Certification issue rages on

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Efforts to discredit valid and widely accepted green standards for forest products continue to generate news, as they have drawn the attention of Canadian forest interests in addition to many across the U.S. Recent One Voice blog posts (“Staying Green with SFI” and “Charcoal to the Rescue“) discussed efforts by the Washington Forest Law Center to destroy the Sustainable Forest … Read More

Charcoal to the rescue

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The prospects for biomass, both as an economic and environmental driver, are so high that it seems like new discoveries and developments are announced nearly every day. The Tri-City Herald just wrote a story about biochar, which is a type of charcoal that is produced when biomass, including wood waste, is burned through a low-oxygen method called pyrolysis. Pyrolysis decomposes … Read More

Trees are getting fat

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The Washington Post had an interesting story recently about a group of researchers who spent 22 years documenting the thickness of trees on the East Coast by literally hugging 250,000 of them. It raised two important points as we continue to monitor the well-being of working forests. The first thing to take away from the article is that the researchers … Read More

Staying green with SFI

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The Seattle Times published a story over the weekend about Weyerhaeuser’s use of the Sustainable Forestry Initiative (SFI) standard for its wood and paper products. An advocacy group called the Washington Forest Law Center, led by millionaire Peter Goldman, filed a complaint way back in the fall seeking to revoke Weyerhaeuser’s SFI certification. The complaint is part of an all-out … Read More

Landowners left behind

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The Washington Legislature is debating the future of the Forest Riparian Easement Program (FREP), which compensates small forest landowners for the value of trees they can’t cut down because of regulations. According to this KPLU story, the program was suspended last year because some landowners were apparently abusing the system. The so-called abuse was by property owners that never had … Read More

More cooperation in the forests

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The headline, even with a question mark, is provocative. Is it possible that the forest wars that have been waged for decades are over? Well, that remains to be seen, but the story from the Payson Roundup in Arizona raises some interesting issues. The article describes a visit to Payson from U.S. Secretary of Agriculture Tom Vilsack designed to highlight … Read More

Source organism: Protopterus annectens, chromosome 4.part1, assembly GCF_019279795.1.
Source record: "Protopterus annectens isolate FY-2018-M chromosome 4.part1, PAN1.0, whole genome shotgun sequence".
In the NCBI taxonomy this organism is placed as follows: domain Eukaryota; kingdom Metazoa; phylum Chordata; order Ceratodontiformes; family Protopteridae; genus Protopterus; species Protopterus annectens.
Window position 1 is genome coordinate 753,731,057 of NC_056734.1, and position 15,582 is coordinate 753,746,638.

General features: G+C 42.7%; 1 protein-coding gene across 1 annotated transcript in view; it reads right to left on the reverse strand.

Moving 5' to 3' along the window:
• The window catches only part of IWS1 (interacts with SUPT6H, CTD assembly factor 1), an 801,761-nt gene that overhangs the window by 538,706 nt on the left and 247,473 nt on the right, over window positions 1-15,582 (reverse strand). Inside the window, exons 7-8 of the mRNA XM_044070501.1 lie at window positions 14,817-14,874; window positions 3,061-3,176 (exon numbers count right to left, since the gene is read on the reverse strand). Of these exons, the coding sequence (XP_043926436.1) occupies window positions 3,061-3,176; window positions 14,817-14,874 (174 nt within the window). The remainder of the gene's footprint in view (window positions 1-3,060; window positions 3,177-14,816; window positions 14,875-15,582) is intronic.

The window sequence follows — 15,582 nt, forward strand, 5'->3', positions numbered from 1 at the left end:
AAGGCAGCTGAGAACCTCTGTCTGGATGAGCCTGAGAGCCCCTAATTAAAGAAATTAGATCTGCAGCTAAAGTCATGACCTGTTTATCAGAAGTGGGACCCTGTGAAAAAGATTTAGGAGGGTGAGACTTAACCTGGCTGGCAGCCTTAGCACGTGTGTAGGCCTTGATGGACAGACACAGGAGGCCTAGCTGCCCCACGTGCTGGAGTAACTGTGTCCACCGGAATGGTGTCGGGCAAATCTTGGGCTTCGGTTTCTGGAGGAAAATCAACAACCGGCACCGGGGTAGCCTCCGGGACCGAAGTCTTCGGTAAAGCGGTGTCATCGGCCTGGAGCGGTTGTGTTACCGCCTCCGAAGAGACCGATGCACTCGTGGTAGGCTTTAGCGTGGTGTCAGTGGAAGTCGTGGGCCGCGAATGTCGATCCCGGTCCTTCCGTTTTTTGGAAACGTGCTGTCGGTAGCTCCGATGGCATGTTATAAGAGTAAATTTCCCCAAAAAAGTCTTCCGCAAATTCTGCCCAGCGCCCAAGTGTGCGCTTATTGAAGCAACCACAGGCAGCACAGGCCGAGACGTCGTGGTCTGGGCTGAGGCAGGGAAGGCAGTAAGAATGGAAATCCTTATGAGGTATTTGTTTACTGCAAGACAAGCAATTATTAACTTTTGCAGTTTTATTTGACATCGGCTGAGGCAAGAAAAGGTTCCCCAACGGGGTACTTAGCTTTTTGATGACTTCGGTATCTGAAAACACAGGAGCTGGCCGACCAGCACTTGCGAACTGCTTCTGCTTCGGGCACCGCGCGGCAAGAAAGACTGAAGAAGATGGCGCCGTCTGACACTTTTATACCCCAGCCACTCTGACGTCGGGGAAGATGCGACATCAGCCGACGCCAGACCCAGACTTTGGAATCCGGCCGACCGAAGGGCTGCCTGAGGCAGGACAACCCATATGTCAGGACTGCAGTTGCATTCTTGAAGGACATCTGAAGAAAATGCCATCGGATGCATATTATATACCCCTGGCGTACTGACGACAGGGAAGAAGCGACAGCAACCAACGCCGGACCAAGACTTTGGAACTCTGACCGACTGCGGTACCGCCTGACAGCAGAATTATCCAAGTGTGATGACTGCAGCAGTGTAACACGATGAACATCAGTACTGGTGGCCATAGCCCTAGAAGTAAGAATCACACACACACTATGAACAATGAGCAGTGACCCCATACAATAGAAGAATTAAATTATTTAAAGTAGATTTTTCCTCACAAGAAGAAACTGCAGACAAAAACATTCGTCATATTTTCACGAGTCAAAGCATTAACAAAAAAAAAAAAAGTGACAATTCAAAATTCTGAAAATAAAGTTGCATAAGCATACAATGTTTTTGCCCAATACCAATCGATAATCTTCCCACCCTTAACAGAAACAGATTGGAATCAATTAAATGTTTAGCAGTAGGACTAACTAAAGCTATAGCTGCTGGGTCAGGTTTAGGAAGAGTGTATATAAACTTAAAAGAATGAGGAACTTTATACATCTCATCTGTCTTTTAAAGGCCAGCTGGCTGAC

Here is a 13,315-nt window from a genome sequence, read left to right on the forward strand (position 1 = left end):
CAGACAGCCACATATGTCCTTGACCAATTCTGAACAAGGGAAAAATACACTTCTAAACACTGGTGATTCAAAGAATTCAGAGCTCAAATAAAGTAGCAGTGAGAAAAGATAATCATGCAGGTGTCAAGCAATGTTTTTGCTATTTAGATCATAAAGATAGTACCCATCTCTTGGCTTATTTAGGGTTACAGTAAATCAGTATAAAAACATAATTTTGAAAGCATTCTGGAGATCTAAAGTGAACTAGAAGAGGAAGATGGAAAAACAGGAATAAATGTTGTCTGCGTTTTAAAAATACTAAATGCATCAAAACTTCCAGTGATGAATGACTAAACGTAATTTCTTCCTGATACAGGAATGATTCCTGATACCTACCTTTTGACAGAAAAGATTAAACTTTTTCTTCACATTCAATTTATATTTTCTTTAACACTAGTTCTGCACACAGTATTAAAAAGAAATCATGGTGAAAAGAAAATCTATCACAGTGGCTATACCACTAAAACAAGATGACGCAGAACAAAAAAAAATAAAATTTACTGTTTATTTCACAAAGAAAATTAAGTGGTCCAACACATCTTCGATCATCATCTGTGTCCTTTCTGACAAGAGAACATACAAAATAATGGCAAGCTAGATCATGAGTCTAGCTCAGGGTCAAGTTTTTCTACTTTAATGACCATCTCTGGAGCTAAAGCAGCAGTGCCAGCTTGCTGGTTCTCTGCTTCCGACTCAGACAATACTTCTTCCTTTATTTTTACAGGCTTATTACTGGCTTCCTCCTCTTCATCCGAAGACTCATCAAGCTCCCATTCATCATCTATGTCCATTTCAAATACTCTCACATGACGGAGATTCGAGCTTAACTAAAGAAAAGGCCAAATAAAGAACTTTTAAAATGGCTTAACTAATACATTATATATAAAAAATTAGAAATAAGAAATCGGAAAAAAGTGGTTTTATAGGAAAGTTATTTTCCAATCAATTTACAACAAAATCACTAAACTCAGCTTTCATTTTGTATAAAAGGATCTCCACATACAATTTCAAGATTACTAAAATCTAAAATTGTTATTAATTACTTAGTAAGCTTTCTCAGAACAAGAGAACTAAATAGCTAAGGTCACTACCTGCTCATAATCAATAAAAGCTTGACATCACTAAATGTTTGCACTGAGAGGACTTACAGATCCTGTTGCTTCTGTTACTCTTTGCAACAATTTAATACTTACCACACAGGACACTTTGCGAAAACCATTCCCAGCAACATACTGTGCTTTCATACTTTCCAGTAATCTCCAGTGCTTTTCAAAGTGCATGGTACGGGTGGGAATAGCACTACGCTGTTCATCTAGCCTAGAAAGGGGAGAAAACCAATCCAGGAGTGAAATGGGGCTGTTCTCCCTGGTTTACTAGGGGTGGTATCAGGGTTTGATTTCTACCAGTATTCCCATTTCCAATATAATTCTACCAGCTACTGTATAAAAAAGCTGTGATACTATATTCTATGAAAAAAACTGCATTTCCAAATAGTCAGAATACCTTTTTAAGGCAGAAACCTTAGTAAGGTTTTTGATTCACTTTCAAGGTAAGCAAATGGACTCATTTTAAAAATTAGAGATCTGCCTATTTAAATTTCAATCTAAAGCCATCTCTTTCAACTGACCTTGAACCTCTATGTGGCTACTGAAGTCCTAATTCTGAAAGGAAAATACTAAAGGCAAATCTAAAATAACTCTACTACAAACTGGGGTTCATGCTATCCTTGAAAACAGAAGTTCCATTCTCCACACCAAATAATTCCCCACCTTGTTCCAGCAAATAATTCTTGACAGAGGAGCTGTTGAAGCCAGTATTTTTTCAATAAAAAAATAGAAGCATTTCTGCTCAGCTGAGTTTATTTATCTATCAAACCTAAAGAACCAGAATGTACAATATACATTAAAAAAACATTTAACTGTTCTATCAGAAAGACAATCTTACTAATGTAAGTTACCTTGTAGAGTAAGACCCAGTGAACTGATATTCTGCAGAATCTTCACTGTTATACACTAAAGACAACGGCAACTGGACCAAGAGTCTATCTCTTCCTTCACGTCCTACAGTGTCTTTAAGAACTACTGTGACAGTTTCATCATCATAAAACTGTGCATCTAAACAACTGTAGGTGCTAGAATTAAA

A fight over carbon in California

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The Center for Biological Diversity, an Arizona environmental group, has been very busy lately suing government agencies. Over the course of a few days, the group filed a notice to sue the U.S. Fish and Wildlife Service for its cleanup of toxins on a Pacific Ocean atoll, sued the state of California over its fish hatchery program and then sued … Read More

Another way to use wood

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A lot of people outside the timber world don’t even know what the word “biomass” means, but that probably won’t be true for much longer. Biomass — the woody material left over from timber harvesting or thinning — has the potential to be a potent source of energy, and everyone from the federal and state governments to the business community … Read More

Maintaining a balance

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Maintaining working forests is not an easy job, and what just about everyone can agree on is that keeping the forests rather than selling them off for development is a good thing. HB 2541, which is now making its way through the Washington Legislature in Olympia, would give forest landowners more flexibility in how they maintain their property. As this … Read More

Pledging “Wood First”

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It’s not just in the U.S. that logging towns are coming up with bold new solutions to keep their lifeblood going. For decades, the timber industry provided jobs, security and a sense of community for towns across the West. Why give that up? Campbell River, a city of 32,000 people on Vancouver Island in British Columbia, just adopted a “Wood … Read More